Nanoscience Research Project (NANO*4910)
Code and section: NANO*4910*01
Term: Fall 2015
Instructor: John Dutcher
The aim of this course is to allow the students to pursue an original research project within one of the research groups of the Physics or Chemistry Departments. The project will extend over the Fall 2015 and Winter 2016 semesters, with marks awarded at the end of each semester. The work schedule, laboratory space and apparatus, and other details associated with the project, will be worked out with the student’s faculty supervisor. The students are expected to work for at least 10 hours per week on their project, arranged for mutual convenience between the student and the research laboratory personnel.
|John R. Dutcher||MacN email@example.com|
|Week of Sept 14
(date & time TBA)
|The coordinator will meet with the class to discuss project selections and to identify lab safety issues and necessary training courses. Students are expected to begin their project work immediately. A proper laboratory notebook must be maintained (see detailed instructions below).|
|Week of Oct 26
(date & time TBA)
|Each student will give an oral Powerpoint presentation (20 minute talk) describing a brief literature review and a research proposal for their project.|
|Nov 5||Each student will submit a 10-15 page (doubled spaced) report describing a literature review and research proposal for their project, incorporating feedback from their oral presentation.|
|Week of Dec 7
(date & time TBA)
|Each student will give an oral Powerpoint presentation (20 minute talk) focusing on their research progress.|
|Literature review and research proposal||20%|
|Oral presentations (2)||25%|
|Performance & progress||35%|
The literature review and research proposal is a 10-15 page (double spaced) report that will describe the motivation and objectives for the proposed research project,
give a review of the background literature that forms the basis for the project, and give a description of the proposed methods that will be used in the project. The student is expected to perform an extensive literature search and to include a description and reference to the work on which the project is based.
The oral presentations should be well-organized Powerpoint presentations. The first presentation will focus on the literature review and research proposal. The second
and third presentations will focus on research results and progress. The final presentation will give an overview of the background, a description of the methods used and a discussion of the results of the project. Conclusions from the work and how these relate to the original expectations of the project should be presented. Suggestions for further work should also be given.
Each student must maintain a notebook to be used on a day-to-day basis to record all relevant information from the laboratory, e.g. experimental setup, data. It should be legibly written and as complete as possible. It should include:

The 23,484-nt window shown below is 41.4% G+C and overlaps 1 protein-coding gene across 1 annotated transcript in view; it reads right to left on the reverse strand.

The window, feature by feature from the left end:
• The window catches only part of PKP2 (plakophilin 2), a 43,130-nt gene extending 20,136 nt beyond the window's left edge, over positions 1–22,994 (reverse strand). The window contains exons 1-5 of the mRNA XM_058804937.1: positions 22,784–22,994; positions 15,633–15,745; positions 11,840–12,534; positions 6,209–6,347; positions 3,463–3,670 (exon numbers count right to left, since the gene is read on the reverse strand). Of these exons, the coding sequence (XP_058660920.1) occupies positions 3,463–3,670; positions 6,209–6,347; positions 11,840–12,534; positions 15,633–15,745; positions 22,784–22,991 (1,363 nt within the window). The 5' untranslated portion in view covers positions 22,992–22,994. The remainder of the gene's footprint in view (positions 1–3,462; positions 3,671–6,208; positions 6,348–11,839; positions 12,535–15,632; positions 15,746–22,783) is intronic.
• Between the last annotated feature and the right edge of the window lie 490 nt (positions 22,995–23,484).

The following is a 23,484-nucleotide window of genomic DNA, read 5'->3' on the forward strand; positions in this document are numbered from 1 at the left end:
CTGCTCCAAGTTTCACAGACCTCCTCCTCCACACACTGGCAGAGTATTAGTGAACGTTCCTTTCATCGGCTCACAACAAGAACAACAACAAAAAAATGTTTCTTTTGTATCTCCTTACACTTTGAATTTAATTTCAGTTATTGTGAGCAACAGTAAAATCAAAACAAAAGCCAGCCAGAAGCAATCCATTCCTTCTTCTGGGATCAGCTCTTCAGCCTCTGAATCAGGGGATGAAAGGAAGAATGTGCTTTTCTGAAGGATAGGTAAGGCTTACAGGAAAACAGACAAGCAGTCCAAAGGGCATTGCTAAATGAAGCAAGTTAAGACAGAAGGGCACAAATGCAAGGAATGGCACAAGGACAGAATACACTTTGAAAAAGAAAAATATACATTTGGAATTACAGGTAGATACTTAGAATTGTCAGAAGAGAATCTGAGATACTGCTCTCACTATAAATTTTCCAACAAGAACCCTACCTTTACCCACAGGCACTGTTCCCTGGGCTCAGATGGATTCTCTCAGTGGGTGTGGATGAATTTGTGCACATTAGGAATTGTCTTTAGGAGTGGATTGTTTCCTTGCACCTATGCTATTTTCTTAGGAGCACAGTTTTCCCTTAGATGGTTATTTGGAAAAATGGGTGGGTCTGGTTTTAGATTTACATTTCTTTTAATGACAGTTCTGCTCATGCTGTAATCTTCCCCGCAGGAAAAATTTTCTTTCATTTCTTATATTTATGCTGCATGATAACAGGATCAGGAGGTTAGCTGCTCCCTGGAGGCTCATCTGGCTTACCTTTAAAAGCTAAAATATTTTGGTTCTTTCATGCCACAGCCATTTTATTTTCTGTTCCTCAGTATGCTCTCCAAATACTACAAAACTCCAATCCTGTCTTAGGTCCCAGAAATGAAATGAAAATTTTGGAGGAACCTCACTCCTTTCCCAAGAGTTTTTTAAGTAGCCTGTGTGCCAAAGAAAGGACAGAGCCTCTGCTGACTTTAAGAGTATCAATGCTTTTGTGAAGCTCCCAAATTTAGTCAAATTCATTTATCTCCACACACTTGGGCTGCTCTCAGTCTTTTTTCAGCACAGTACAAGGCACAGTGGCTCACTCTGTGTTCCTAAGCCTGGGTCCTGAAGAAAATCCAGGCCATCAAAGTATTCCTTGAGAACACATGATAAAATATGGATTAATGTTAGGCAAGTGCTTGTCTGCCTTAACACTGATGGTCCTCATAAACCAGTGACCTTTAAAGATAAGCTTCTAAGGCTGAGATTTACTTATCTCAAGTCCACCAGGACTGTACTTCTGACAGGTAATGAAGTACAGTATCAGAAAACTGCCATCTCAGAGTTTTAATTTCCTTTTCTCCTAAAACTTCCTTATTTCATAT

- experimental design
- overall project plan
- apparatus and plan changes
- experimental data and calculations
- relevant observations
All information should be recorded in the notebook at the time of the experiment or calculation, and should be clearly dated. A useful measure of a good notebook is
whether it would allow a successor student to take over the project and continue with the work.
The performance of the student in the lab and the progress achieved in the project represent a very important component of the final marks. This evaluation will be
determined by consultation with the faculty supervisor. In each of the areas described above, the student is expected to demonstrate an intellectual grasp of the project. On the basis of the presented and submitted work, the coordinator will determine a preliminary overall grade. The coordinator will then compare the set of preliminary grades with those awarded in this course in previous years as a consistency check. This process may result in an overall upward or downward adjustment of the preliminary grades in reaching the final numerical grades.
Laboratory safety (for you and for all the other people around you) is an integral part of the conduct of experimental science. It is not an add-on. Safety issues must be
considered in the design of equipment, the procurement, storage and handling of materials, the planning of experimental work, and the actual conduct of the work.
All students in this course must read and comply with the Department of Physics Safety Policy, which is found on the department intranet via its website. Students who will be involved with chemicals, lasers or radionuclides must discuss with their faculty advisors if they should attend one of the university’s regular short training sessions. Students are not permitted to work alone after normal daytime working hours. If working after hours is contemplated, an explicit arrangement must be put in place whereby the advisor or another expert within the research group is on hand.
When anything whatsoever causes you to be concerned in the context of safety, raise the matter immediately with your faculty supervisor before you take any further action. Do not hesitate on grounds that the matter may be trivial: probing of established procedures by a new person can be valuable in improving the safety of everybody.